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Saxophone - Invented by Adolphe Sax

Adolphe Sax-Saxophone
: 1840
: Belgium
: Instruments

About Invention

The saxophone is a family of woodwind instruments. Saxophones are usually made of brass and played with a single-reed mouthpiece similar to that of the clarinet.The saxophone family was invented by the Belgian instrument maker Adolphe Sax in 1840.Adolphe Sax wanted to create a group or series of instruments that would be the most powerful and vocal of the woodwinds, and the most adaptive of the brass that would fill the vacant middle ground between the two sections. He patented the saxophone on June 28, 1846, in two groups of seven instruments each. Each series consisted of instruments of various sizes in alternating transposition. The series pitched in B? and E?, designed for military bands, have proved extremely popular and most saxophones encountered today are from this series. Instruments from the so-called "orchestral" series, pitched in C and F, never gained a foothold, and the B? and E? instruments have now replaced the C and F instruments when the saxophone is used in the orchestra.

Invention History

Being the visionary he was, Adolphe had an idea to create a completely new instrument. This instrument would combine the power of a brass instrument with the subtleties of a woodwind instrument and the facility of a stringed instrument. After much experimentation, he had his first working model in 1841, which he called the bass horn. It wasn't until a review of his new instrument in the French paper Journal des Debats, however, that the name le saxophon or saxophone came about. In 1846, Adolphe Sax won two patents for his designs: One for a set of saxophones intended for the orchestra and the other for a set of saxophones intended for military bands. Each set consisted of a range of sizes from the small sopranino saxophone to the huge subcontrabass saxophone. These two patents represented Adolphe's two dreams for the saxophone.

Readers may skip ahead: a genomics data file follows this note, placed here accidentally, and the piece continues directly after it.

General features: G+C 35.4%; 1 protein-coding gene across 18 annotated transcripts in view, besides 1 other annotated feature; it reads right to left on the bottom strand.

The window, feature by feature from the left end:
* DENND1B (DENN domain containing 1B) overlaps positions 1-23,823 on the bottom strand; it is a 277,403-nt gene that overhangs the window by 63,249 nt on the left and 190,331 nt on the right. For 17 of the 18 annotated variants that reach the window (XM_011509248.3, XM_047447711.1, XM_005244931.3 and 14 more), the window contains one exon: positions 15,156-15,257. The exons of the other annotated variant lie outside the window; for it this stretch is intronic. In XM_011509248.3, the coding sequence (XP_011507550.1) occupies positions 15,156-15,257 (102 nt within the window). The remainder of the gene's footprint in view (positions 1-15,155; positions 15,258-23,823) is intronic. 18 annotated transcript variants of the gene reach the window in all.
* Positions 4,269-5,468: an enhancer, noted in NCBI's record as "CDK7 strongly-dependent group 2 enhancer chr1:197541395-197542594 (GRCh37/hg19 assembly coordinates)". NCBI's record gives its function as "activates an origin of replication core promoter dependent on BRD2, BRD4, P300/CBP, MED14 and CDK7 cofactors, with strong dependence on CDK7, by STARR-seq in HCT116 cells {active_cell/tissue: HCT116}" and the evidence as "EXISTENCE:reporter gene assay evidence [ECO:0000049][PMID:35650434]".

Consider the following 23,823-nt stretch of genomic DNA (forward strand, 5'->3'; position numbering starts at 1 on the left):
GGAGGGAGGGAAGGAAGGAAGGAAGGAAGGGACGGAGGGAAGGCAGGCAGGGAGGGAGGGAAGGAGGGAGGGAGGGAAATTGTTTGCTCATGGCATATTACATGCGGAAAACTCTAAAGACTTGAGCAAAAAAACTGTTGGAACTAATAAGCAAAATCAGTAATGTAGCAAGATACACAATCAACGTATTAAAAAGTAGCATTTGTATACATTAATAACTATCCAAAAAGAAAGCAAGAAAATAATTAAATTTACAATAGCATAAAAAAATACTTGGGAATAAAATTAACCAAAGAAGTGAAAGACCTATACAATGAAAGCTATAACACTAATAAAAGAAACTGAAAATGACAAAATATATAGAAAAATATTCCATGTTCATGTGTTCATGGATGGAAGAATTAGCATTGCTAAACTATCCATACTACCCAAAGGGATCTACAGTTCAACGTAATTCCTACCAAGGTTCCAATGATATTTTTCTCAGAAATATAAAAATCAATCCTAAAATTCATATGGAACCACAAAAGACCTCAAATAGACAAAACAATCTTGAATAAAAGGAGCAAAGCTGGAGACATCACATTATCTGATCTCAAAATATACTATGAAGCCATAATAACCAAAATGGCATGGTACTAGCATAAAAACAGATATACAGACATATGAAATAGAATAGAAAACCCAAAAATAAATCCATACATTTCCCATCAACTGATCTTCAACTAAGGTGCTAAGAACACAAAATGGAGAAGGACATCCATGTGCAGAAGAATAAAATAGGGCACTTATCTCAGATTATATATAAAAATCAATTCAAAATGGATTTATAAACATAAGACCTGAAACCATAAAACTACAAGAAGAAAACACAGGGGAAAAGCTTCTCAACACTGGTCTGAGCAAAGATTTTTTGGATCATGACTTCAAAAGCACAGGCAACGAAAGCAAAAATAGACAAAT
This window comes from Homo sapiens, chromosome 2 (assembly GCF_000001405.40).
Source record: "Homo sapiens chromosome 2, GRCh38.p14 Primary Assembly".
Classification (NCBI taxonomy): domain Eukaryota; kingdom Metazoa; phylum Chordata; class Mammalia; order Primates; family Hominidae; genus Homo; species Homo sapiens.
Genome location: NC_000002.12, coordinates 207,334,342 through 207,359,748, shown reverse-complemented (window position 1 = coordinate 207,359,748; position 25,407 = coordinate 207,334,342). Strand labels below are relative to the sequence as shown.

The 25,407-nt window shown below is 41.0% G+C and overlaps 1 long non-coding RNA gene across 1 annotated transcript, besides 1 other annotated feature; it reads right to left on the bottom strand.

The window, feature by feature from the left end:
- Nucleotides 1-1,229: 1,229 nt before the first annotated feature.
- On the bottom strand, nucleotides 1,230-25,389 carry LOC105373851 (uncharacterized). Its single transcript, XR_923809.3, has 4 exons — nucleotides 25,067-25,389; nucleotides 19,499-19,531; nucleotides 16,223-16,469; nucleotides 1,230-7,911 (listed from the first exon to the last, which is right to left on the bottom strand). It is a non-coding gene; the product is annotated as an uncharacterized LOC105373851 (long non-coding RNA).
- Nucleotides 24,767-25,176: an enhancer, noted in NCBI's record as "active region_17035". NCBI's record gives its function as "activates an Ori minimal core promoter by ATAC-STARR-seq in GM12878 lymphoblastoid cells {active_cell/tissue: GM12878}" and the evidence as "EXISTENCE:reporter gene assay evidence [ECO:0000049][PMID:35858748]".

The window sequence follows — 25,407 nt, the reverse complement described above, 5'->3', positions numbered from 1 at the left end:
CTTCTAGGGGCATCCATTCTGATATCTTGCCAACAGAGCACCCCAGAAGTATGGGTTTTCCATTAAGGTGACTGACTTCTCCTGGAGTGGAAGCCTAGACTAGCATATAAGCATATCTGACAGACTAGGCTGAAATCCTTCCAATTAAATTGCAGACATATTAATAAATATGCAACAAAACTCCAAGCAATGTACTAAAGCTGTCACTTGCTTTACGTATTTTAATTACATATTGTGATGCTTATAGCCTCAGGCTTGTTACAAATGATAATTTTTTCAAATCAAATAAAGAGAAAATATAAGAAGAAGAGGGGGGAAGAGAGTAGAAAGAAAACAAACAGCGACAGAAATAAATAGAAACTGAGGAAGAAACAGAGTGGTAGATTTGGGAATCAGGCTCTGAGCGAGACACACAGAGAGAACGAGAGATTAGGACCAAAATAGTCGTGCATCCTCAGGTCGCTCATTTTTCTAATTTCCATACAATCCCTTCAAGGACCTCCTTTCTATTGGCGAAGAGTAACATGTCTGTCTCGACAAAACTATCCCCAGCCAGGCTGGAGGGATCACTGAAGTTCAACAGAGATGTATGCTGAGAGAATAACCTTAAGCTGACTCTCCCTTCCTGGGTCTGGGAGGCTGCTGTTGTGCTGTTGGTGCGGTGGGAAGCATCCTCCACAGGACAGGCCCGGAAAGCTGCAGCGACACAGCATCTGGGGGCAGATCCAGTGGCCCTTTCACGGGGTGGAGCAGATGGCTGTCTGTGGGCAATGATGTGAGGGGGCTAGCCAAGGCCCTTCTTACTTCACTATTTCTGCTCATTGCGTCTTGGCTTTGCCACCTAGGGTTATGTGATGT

The first dream was for the saxophone to become a key part of the orchestra. There were a few problems in the way of this dream. First was the fact that Adolphe over the years had made many enemies in the orchestral establishment. His constant desire to improve the mechanics of the wind instruments in the orchestra made many of the players grow angry with him, and his proud nature offended many conductors. Secondly, the saxophone, despite having a beautiful voice and great facility, lacked precise intonation at the time, and this made it problematic for the orchestra. Although the saxophone has been written for by a few orchestral composers, many of whom were personal friends of Adolphe, the saxophone to this day has not lived up to his dream of being a staple of the orchestra.

Adolphe's second dream, however, was realized on an even grander scale than he expected. Adolphe, although Belgian, had a special place in his heart for the French military bands. By definition, military bands are supposed to imbue a sense of power and confidence, but France's military bands in the mid 1800s sounded so weak that they instead invoked laughter. Adolphe believed that his instruments, especially his saxophones, could turn the image of the French military bands completely around. Reluctant at first, the French adopted his instruments. The result was so effective that military bands from around the world were knocking on Adolphe's door asking for his help, and his instruments.

This was a very important step for the saxophone because, through military bands, the saxophone would become a remarkable new image and sound that could be seen and heard around the globe. It was through these bands that the saxophone made its way to New Orleans and became a key component in the formation of early jazz.


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